How to get here: Take metro line A to Industriales station. Exit to the pedestrian walkway above the street level and walk towards Avenida Las Vegas (Cra 48), which is to the right. The pedestrian walkway will take you over Avenida Las Vegas. The walkway goes directly into a shopping mall, or down to street level. Go down to street level, pass the shopping mall to your left, and continue for about .5km or a bit more, till you see Ibis Hotel on your left. Turn left, and you’ll see the industrial concrete museum with a metal rooftop on the right. There’s some cool graffiti opposite the museum that you won’t want to miss.
Mercado Del Rio
This little gem wasn’t mentioned in any guidebook, blog, or any other website I checked while researching Medellin. And I can’t believe it! It’s so awesome! Maybe the locals want to keep it a secret. Mercado Del Rio is near Medellin’s Modern Art Museum, on the opposite side of the street about halfway between the museum and the metro station. It’s a collection of small restaurants, bars, and cafes with cool tables in common seating areas. There’s music on the loudspeaker (American pop music when I was there) and the whole vibe is just cool, modern, hip, and fun. Cuisines include Colombian, Peruvian, Italian, Arabic, and The Cookie Jaar which has mind-blowing warm cookies that I actually went back for a few days later. Club Colombia has beer and Enoteca has a great selection of wines.
If you’re familiar with Time Out Market in Lisbon, Portugal, this is the same concept, but smaller and I think, even better! I bought locally roasted coffee (export quality, not the leftovers) by Al Alma roasters at Good Morning Coffee (I think that’s the cafe name). I had an amazing Sicilian pasta dish prepared by a Colombian at Carbone e Pasta, which was so authentic. Prices here might be a bit more than in other parts of Medellin, but definitely cheaper than Pablado, and without the pretentiousness too.
This 17 sq kilometer land mass in Santa Elena is a stunning example of preservation by the Colombian government. Entrance is free. The fee to ride the L line cable car is 5550 CP one way. For 11100CP you can wander to your heart’s content through the park’s trails. Guided tours are every hour (they weren’t the day I went…). Other tourists claimed the trek to the waterfall is the only one accessible without a guide. I don’t know if this is accurate. Upon arrival, visitors are met with a gorgeous little market selling fruit cups and hand made crafts and locally made food. There is also a cafe and another artisanal market about 50 meters away where the banos are. I didn’t take many pictures because it was raining. Be prepared for cooler temps and rain during your visit.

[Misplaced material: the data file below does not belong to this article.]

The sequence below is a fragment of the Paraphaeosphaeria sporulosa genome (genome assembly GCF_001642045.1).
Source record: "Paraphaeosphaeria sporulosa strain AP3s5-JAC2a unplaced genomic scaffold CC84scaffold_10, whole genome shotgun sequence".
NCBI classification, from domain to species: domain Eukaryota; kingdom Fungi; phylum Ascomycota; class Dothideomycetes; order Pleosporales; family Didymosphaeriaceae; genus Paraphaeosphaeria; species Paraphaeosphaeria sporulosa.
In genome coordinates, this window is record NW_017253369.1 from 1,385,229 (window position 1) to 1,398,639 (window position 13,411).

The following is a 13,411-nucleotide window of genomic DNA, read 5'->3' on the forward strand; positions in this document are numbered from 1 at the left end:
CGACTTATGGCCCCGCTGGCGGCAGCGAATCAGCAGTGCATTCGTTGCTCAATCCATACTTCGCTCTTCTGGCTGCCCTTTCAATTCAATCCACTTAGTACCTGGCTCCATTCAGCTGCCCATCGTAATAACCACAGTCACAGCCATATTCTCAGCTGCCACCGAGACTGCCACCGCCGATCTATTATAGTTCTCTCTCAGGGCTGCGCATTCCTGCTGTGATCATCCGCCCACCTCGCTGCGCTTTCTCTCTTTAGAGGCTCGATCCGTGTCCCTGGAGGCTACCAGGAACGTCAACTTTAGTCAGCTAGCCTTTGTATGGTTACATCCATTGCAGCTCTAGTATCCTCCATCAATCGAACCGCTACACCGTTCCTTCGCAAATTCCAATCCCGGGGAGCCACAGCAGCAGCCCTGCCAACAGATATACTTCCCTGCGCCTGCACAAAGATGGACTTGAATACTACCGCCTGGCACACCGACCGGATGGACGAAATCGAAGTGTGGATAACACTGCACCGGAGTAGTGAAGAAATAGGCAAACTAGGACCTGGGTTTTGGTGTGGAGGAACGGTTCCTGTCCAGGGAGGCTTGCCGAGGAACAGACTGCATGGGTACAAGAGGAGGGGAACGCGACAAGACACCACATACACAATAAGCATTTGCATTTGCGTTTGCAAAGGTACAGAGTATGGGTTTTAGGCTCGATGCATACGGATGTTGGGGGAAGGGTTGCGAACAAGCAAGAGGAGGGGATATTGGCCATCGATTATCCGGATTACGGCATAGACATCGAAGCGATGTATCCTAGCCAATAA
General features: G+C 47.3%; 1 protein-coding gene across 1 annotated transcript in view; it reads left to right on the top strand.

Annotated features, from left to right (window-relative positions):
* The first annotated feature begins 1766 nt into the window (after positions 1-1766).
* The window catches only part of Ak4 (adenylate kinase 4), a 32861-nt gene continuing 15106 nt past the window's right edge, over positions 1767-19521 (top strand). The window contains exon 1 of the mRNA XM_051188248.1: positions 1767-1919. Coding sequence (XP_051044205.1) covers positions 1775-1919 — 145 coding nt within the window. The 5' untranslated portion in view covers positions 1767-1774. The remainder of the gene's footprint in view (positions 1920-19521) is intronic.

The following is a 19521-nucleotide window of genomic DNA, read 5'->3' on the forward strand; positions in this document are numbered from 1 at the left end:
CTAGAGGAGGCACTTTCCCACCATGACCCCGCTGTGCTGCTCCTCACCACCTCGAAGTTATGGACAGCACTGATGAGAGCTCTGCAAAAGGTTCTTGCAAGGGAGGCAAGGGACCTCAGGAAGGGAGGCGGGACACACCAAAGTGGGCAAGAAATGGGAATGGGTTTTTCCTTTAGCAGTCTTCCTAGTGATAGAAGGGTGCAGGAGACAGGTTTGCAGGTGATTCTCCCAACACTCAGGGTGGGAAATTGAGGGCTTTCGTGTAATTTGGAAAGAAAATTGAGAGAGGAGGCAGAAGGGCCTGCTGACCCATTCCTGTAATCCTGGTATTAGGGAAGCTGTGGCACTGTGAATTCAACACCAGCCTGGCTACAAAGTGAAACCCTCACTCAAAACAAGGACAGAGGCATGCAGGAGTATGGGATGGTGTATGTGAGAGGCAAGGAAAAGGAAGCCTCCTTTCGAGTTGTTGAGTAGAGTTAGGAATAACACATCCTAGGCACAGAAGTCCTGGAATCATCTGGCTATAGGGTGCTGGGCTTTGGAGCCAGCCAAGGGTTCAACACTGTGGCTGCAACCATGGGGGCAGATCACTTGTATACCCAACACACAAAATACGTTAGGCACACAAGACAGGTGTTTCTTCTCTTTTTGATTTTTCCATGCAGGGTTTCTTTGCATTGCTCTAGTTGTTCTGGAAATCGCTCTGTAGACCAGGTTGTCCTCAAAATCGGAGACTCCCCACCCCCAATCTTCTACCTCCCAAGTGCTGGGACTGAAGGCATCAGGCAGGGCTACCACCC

How to get there: Take the A line north, towards Niqua, and get off at Acevedo station. Transfer to the K line cable car. No need to buy a ticket as it is part of the metro system. Go to the last stop, get out and transfer to the L line cable car where you’ll need to buy a ticket for 5500 CP one way. I tried to buy round trip and was told I couldn’t. On the L line cable car, you’ll traverse the park from high above for about 2 kilometers. It’s spectacular. Even if you don’t like the outdoors, it’s worth it just for the cable car ride.
Cerro Nutibara is 2km from the city center. It’s an 80m tall hill with a touristy, kitschy, fake village at the top. Yes, I said fake. There’s a smaller version of La Candelaria church, some overpriced restaurants, and at least one ice cream/junk food vendor for every 20 visitors. The village at the top is called Pueblito Paisa. It’s meant to look like a traditional Antioquian township.
It looks like a fake village. There’s a small museum called Museo de la Ciudad, but I could not bring myself to pay the nominal fee to enter. Behind the museum is a huge area where you can see fantastic views of the city and the mountains. This is the only redeeming quality of the fake village.
However, I walked here from my Airbnb, 4.5km I think, and it took about an hour. Going up the hill via the road isn’t nearly as strenuous as you might think, and there are dirt and cobblestone paths all over the hillside that allow you to see a path of giant sculptures and some wildlife. That’s a pretty good workout if you cover the hillside paths and walk up the hill.
How to get here: Take the A line to Industriales station. Go the opposite direction of Avenida Las Vegas on the pedestrian walkway. This takes you over the tangle of highways below. When you get to the road, head to your right and go straight ahead. Look for Calle 30 to your right, turn right, and Entrance 1 to Cerro Nutibara will be on the right after about 100 meters.